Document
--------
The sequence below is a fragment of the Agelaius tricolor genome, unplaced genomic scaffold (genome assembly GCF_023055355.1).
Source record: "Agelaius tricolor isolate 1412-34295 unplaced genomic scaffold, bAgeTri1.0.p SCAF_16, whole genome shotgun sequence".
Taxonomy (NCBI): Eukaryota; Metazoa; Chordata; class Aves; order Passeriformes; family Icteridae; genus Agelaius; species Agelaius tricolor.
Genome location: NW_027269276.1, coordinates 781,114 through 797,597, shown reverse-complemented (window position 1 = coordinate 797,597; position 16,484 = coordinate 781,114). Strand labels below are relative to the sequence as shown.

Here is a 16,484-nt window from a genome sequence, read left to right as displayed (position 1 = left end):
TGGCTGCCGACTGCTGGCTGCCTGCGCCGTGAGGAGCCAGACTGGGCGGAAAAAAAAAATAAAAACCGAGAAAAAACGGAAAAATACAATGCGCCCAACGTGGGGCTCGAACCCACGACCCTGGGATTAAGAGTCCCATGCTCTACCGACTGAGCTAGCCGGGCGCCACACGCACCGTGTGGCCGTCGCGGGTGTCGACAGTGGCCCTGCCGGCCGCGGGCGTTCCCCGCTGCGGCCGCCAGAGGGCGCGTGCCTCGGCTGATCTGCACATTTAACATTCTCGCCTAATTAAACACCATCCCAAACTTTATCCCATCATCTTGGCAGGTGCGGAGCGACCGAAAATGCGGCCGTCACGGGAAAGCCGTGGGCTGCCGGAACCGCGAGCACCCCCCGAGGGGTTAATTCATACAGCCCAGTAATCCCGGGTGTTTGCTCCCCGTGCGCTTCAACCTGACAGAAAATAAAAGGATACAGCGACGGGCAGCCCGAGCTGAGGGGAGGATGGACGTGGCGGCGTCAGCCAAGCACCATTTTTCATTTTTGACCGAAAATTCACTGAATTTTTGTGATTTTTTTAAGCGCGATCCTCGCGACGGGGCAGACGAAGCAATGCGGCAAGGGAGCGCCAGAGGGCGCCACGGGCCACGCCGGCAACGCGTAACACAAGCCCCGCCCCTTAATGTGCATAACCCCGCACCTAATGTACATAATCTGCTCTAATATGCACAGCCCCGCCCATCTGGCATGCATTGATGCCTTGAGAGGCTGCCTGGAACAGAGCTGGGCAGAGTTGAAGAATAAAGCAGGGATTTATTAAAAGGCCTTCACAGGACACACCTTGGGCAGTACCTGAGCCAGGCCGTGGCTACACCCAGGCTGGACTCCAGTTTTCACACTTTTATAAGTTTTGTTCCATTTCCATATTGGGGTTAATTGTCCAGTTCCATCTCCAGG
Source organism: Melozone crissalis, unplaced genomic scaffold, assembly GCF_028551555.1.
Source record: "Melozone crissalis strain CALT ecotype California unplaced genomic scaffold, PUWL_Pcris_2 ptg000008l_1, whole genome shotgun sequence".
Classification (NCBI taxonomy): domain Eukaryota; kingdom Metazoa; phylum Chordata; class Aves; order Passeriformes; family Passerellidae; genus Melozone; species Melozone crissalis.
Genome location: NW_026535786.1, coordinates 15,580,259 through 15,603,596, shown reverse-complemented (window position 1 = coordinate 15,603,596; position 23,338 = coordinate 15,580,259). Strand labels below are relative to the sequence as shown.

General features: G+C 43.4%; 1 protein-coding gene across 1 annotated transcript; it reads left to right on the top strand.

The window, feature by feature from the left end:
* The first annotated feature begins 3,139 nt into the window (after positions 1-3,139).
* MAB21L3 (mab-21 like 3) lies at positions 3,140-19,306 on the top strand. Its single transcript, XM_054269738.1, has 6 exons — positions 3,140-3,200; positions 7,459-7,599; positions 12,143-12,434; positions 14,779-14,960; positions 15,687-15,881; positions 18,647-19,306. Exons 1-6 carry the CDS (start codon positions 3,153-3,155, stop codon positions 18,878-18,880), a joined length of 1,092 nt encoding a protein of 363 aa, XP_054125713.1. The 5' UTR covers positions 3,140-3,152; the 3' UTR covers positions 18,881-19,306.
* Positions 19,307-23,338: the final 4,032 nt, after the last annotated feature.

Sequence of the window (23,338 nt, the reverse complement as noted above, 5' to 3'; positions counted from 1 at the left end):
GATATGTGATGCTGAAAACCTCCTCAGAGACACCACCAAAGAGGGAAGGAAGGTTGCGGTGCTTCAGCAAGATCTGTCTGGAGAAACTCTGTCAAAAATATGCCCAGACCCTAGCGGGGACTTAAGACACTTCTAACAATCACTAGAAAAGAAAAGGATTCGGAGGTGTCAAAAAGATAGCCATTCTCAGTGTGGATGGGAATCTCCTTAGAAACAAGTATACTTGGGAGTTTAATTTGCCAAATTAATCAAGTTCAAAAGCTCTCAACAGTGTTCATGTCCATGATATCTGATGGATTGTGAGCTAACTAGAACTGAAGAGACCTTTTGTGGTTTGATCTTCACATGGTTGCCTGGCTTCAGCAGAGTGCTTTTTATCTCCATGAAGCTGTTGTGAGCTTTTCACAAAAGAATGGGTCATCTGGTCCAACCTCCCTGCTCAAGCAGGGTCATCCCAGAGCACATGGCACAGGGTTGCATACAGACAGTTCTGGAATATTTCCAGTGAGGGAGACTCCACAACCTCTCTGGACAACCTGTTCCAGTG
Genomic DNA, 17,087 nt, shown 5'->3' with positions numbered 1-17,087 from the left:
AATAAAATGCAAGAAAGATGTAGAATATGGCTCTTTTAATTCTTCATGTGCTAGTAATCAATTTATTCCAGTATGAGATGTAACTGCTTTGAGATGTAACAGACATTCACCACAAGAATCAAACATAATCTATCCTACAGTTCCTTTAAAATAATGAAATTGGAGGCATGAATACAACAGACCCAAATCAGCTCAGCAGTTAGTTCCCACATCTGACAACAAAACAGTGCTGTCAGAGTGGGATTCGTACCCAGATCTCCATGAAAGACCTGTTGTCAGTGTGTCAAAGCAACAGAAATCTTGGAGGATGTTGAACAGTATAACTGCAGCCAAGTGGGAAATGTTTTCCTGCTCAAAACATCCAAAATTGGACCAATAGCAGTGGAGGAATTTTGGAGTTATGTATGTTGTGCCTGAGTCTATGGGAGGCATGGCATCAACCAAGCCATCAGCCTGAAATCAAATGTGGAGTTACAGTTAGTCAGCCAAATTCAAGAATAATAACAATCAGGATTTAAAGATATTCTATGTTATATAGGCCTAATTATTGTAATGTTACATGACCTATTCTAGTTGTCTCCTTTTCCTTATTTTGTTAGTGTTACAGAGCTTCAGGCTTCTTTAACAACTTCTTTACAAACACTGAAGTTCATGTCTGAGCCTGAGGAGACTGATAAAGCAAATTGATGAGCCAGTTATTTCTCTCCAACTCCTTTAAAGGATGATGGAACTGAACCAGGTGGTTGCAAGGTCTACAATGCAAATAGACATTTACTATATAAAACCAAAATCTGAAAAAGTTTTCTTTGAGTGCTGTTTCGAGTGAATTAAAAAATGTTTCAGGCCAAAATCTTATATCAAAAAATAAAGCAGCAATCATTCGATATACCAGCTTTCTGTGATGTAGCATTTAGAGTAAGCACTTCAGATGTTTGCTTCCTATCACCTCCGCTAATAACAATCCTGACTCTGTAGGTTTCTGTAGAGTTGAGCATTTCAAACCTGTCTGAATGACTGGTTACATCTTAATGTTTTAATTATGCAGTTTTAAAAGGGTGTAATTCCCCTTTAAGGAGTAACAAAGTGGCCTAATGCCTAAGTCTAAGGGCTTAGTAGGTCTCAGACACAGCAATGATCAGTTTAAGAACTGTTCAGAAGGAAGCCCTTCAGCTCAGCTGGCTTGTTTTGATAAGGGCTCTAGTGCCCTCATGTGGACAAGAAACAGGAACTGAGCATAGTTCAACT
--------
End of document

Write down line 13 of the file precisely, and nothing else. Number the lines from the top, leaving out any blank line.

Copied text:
* The first annotated feature begins 3,139 nt into the window (after positions 1-3,139).